The Meteor, the Stone and a Long Glass of Sherbet

From Wikipedia, the free encyclopedia
Jump to: navigation, search
The Meteor, the Stone and a Long Glass of Sherbet
The Meteor, the Stone and a Long Glass of Sherbet.png
Game being played in a modern interpreter.
Developer(s) Graham Nelson
Publisher(s) Self published
Designer(s) Graham Nelson
Engine Z-machine
Platform(s) Z-machine
Release date(s) 1996
Genre(s) Interactive Fiction, Aventure
Mode(s) Single player
Distribution download

The Meteor, the Stone and a Long Glass of Sherbet is a 1996 work of interactive fiction by Graham Nelson, distributed in z-code format as freeware. It won the 1996 Interactive Fiction Competition after being entered pseudonymously under the name "Angela M. Horns" (an anagram of "Graham Nelson").[1] The game is set in the Zork universe created by Infocom,[2] or a copy of that universe.[3] Nelson has described the connection to the Zork universe as "tenuous."[4] Sherbet uses a similarly light-hearted style to the original Zork games. The game resembles a traditional Zork-style dungeon-crawl, with some additional twists.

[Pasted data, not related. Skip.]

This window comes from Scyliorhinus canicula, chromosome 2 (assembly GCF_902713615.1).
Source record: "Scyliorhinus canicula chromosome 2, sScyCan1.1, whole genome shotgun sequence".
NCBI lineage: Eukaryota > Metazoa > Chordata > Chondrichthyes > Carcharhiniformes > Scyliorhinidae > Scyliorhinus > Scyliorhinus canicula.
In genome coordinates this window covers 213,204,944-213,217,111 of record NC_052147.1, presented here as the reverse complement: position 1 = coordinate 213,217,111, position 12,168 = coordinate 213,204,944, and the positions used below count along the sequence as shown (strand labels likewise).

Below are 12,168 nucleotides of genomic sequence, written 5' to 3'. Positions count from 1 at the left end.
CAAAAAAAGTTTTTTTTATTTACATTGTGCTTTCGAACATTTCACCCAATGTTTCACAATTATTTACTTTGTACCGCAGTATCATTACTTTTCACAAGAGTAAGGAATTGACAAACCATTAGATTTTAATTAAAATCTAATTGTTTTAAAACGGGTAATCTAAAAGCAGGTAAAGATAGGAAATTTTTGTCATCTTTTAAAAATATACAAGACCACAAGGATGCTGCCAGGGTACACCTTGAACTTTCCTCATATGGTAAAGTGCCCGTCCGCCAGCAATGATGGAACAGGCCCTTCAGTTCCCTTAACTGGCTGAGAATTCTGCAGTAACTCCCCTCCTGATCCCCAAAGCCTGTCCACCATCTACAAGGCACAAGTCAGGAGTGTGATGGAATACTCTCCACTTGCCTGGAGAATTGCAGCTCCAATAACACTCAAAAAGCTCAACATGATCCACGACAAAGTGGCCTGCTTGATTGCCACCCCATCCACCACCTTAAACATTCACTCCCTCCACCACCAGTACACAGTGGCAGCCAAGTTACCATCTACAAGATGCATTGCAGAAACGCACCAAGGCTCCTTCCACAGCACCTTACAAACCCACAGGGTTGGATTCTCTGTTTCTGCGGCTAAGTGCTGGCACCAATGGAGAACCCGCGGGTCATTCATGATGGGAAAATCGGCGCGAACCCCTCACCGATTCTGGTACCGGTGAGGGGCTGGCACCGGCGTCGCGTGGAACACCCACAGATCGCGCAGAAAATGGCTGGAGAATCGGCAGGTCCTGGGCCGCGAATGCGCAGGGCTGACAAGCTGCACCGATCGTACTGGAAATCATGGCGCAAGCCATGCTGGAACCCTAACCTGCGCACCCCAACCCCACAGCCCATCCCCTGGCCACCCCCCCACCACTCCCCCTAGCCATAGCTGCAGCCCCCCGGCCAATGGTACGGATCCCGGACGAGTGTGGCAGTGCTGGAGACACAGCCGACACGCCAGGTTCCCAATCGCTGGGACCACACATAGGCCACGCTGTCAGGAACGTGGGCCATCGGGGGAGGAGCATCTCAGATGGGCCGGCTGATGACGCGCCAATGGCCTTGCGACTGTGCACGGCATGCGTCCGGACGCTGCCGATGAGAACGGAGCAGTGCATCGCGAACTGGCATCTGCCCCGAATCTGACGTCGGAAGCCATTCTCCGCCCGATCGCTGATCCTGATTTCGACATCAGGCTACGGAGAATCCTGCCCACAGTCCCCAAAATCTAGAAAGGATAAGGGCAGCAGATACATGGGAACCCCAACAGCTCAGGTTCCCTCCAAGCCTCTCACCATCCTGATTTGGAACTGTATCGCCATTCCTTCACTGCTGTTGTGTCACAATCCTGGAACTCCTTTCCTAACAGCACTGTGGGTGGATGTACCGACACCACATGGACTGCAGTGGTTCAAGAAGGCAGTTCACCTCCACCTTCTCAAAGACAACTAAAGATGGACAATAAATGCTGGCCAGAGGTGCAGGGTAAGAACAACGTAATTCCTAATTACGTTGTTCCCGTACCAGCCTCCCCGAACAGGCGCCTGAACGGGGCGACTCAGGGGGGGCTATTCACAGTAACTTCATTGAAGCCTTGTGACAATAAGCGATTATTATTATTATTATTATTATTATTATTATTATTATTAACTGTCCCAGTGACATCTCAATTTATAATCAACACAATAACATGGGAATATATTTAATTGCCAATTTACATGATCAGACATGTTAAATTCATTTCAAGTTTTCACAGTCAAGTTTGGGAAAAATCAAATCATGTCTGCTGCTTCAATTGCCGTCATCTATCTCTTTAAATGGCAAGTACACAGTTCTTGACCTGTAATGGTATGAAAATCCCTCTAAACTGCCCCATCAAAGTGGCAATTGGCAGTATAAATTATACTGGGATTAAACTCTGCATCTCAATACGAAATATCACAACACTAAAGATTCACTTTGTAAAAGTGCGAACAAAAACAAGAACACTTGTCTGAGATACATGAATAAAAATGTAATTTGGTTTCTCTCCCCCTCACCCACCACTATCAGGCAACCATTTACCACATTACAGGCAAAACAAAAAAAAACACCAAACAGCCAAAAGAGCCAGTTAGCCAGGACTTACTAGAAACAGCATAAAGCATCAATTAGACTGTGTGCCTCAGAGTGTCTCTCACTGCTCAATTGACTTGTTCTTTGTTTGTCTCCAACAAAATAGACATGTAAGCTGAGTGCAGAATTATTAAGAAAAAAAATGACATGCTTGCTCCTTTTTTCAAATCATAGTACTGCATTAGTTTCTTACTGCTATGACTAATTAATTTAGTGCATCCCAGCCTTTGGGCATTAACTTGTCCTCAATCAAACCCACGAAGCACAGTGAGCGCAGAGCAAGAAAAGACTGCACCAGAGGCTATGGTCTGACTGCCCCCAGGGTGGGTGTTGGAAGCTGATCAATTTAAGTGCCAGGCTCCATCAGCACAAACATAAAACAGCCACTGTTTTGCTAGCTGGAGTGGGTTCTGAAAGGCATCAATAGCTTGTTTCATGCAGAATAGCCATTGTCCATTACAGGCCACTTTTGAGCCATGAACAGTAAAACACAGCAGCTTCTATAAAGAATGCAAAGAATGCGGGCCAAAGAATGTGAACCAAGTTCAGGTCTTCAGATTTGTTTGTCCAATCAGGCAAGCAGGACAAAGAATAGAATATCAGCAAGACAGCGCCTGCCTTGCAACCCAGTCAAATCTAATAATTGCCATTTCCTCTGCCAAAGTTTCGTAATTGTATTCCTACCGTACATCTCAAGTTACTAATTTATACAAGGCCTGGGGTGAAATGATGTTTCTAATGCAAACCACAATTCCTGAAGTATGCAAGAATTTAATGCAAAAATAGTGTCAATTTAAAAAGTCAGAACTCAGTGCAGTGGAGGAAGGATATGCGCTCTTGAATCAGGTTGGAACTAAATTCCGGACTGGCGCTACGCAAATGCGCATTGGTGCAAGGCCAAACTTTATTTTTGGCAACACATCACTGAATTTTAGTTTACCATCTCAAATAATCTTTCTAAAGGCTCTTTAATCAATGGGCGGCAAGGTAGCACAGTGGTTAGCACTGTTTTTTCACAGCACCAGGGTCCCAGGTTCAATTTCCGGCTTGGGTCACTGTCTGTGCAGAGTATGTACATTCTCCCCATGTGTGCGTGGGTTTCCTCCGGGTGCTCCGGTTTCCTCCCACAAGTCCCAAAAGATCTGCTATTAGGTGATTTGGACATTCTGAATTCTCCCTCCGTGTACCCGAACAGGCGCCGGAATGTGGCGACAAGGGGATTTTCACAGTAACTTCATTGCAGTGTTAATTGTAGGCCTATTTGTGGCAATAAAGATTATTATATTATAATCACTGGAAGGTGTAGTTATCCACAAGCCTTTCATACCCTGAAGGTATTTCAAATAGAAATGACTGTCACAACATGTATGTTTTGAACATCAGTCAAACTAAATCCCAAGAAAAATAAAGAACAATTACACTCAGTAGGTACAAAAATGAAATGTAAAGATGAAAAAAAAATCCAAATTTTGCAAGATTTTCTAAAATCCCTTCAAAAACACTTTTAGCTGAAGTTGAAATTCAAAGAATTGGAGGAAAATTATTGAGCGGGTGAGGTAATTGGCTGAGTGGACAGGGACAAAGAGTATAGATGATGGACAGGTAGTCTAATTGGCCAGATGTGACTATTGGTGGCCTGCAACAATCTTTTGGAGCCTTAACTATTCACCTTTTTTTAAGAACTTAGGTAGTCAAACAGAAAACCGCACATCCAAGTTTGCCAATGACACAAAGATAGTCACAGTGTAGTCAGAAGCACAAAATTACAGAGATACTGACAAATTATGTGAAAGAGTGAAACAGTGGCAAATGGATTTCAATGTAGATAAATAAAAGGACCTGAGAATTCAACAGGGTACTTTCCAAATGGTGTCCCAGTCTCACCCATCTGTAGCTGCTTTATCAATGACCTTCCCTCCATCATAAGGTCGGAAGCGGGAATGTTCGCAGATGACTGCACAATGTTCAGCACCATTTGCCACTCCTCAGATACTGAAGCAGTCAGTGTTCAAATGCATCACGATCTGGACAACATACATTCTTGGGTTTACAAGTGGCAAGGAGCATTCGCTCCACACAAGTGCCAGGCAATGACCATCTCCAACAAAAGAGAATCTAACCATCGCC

Notes[edit]

  1. ^ "2nd Annual Interactive Fiction Competition". Interactive Fiction Competition. 1996. Archived from the original on 2008-04-08. Retrieved 2008-04-08. 
  2. ^ "Another of the growing pile of games set in the Zork universe (or its twin brother)...." Muckenhoupt, Carl (2000-06-30). "The Meteor, The Stone And A Long Glass Of Sherbet". Baf's Guide to the IF Archive. Carl Muckenhoupt. Archived from the original on 2008-04-08. Retrieved 2008-04-08. 
  3. ^ "'Sherbet' is an Infocom pastiche, set in a copy of the 'Zork' universe",Olsson, Magnus (1997-02-03). "The Meteor, the Stone and a Long Glass of Sherbet - The Interactive Memoirs of a Diplomat.". The Society for the Promotion of Adventure Games (10) (The Society for the Promotion of Adventure Games).  backup link
  4. ^ "As the ghost of 'Zork' hangs over all cave games, 'Sherbet' can hardly avoid bringing back memories: when designing the milieu, I did have the Zork universe in mind, but as something I wanted only the most tenuous connection to." "Interviews with the Authors:The Meteor, the Stone, and a Long Glass of Sherbet, by Graham Nelson". The Society for the Promotion of Adventure Games (10) (The Society for the Promotion of Adventure Games). 1997-02-03.  backup link

External links[edit]